The relevance of a multidomain geriatric assessment in older patients with heart failure

Emma E.F. Kleipool*, Julia H.I. Wiersinga, Marijke C. Trappenburg, Albert C. van Rossum, Carmen S. van Dam, Su San Liem, Mike J.L. Peters, M. Louis Handoko, Majon Muller

*Corresponding author for this work

Research output: Contribution to journalArticleAcademicpeer-review

Abstract

Aims: Physical frailty screening is more commonly performed at outpatient heart failure (HF) clinics. However, this does not incorporate other common geriatric domains. This study assesses whether a multidomain geriatric assessment, in comparison with HF severity or physical frailty, is associated with short-term adverse outcomes. Methods and results: This is a prospective cohort study of 197 patients with HF (mean age 78, 44% female) attending outpatient HF clinics. HF severity was assessed with New York Heart Association class (I-II versus III-IV) and N-terminal pro b-type natriuretic peptide levels. Physical frailty was assessed with the Fried frailty criteria (not frail, pre-frail, and frail). The following geriatric domains were assessed: physical function, nutrition, polypharmacy, cognition, and dependency in activities of daily living. Logistic regression analyses adjusted for age, sex, diabetes and kidney function assessed 3 month risk of adverse health outcomes (emergency department visits, hospital admissions, and/or death) according to HF severity, physical frailty, and number of affected domains. Number (%) of patients with HF with no, 1, 2, and ≥3 domains affected were 36 (18%), 61 (31%), 58 (29%), and 42 (21%). Seventy-four adverse outcomes were experienced in 50 patients at follow-up. Severity of HF and physical frailty were not significantly associated with an increased risk of adverse health outcomes. However, increasing number of affected domains were significantly associated with an increased risk of adverse outcomes. Compared with no domains affected, odds ratios (95% confidence interval) for 1, 2, and ≥3 domains were 1.8 (0.5–6.5), 4.5 (1.3–15.4), and 7.2 (2.0–26.3) (P-trend <0.01). Further adjustment for HF severity and frailty status slightly attenuated the effect estimates (P-trend 0.02). Conclusions: Having limitations in multiple domains appears more strongly associated with short-term adverse outcomes than HF severity and physical frailty. This may illustrate the potential added value of a multidomain geriatric assessment in the evaluation and treatment of patients with HF with respect to relevant short-term health outcomes.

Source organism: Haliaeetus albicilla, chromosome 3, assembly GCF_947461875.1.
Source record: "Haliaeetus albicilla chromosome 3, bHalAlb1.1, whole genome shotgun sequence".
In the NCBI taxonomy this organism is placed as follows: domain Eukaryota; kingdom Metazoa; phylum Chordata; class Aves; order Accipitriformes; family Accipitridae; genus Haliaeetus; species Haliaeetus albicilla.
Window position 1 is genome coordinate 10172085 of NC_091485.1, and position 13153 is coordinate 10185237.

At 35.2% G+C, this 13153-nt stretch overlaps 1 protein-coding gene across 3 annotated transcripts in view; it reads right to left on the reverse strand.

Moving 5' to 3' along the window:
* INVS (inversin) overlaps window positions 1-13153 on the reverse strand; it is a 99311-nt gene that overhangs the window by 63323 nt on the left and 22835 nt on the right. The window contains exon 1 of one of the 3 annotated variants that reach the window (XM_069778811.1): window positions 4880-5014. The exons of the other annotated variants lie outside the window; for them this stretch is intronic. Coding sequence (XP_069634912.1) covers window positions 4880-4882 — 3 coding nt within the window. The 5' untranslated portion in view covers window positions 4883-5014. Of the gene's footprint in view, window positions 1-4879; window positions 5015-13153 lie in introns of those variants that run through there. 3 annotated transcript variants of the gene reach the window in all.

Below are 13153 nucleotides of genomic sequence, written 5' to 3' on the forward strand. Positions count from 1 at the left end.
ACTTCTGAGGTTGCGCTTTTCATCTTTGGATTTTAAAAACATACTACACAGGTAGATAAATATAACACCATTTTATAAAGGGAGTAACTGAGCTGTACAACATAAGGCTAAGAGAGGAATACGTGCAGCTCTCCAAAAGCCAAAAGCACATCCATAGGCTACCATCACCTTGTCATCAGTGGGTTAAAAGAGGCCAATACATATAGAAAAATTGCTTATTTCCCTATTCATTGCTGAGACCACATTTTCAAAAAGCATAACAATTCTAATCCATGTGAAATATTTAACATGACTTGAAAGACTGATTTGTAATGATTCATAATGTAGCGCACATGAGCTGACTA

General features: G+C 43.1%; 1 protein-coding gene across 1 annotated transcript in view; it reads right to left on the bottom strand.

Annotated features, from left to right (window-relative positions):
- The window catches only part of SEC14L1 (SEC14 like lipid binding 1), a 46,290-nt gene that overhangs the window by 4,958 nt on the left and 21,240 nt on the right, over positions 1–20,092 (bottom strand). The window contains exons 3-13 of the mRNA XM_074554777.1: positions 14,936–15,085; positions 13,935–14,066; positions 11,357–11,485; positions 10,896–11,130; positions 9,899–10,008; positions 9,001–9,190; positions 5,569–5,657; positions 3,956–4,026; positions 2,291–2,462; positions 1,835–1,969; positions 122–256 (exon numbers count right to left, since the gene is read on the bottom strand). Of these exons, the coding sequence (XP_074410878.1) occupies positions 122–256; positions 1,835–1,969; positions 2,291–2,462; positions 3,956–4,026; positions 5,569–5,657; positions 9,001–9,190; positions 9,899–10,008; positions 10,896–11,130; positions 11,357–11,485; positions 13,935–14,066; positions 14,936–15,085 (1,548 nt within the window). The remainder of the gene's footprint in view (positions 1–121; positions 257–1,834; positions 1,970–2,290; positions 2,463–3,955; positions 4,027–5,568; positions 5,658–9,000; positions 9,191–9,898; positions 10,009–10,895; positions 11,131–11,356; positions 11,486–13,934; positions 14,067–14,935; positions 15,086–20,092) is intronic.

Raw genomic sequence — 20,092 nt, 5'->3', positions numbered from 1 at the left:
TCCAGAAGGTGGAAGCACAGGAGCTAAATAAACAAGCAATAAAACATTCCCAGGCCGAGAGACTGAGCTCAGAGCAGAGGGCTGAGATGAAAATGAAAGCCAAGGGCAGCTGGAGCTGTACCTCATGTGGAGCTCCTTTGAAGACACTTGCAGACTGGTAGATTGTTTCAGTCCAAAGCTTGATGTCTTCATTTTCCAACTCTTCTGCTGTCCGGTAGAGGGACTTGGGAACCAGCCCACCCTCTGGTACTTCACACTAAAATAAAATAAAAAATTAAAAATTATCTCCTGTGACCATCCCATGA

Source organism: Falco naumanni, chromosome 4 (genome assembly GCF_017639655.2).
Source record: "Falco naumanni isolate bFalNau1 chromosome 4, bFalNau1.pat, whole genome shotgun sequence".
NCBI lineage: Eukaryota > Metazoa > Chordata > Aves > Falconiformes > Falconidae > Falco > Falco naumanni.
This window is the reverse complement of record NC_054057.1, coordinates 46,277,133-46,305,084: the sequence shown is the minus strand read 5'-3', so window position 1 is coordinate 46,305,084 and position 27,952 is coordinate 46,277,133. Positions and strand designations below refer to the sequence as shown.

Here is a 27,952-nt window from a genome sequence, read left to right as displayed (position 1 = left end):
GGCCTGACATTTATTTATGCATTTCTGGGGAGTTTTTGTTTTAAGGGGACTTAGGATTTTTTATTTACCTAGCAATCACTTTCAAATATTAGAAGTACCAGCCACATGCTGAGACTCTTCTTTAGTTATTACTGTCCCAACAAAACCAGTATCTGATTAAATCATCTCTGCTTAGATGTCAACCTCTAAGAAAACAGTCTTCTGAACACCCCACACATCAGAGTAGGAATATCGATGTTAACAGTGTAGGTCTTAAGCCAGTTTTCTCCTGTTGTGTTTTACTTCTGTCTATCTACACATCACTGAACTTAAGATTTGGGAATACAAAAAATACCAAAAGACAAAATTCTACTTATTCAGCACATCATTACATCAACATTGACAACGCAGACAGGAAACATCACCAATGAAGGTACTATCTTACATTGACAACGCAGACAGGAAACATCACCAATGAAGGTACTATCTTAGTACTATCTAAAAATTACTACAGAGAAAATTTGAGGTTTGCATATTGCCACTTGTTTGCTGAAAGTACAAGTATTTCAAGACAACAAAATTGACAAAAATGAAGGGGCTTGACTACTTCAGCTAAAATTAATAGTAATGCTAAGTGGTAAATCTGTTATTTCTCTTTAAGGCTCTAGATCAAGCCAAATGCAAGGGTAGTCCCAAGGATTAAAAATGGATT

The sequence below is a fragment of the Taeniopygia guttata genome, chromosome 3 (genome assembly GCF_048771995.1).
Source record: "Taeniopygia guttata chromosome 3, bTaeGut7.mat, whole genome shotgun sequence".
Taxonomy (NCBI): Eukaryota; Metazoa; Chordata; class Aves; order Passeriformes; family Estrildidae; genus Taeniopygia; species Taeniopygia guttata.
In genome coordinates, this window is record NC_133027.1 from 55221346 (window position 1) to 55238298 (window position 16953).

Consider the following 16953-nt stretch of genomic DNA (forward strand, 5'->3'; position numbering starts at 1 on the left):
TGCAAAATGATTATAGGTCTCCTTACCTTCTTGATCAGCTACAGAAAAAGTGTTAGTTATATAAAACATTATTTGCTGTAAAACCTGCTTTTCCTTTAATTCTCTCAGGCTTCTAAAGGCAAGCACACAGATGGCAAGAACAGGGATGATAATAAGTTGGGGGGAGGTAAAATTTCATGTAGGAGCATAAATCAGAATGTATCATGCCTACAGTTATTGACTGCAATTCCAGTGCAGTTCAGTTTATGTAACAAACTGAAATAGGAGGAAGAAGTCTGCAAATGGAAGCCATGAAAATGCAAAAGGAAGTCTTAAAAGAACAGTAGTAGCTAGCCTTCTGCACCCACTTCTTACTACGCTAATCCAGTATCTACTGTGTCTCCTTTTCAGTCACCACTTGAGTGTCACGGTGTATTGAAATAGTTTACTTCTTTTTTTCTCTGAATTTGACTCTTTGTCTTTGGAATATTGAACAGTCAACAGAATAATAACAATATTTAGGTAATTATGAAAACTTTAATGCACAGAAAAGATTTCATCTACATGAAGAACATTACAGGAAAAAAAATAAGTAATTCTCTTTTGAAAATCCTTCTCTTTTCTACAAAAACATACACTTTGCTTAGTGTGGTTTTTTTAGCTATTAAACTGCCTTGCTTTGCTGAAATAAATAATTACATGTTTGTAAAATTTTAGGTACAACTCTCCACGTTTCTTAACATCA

Original languageEnglish
Number of pages9
JournalESC Heart Failure
Volume7
Issue number3
DOIs
Publication statusAccepted/In press - 1 Jan 2020

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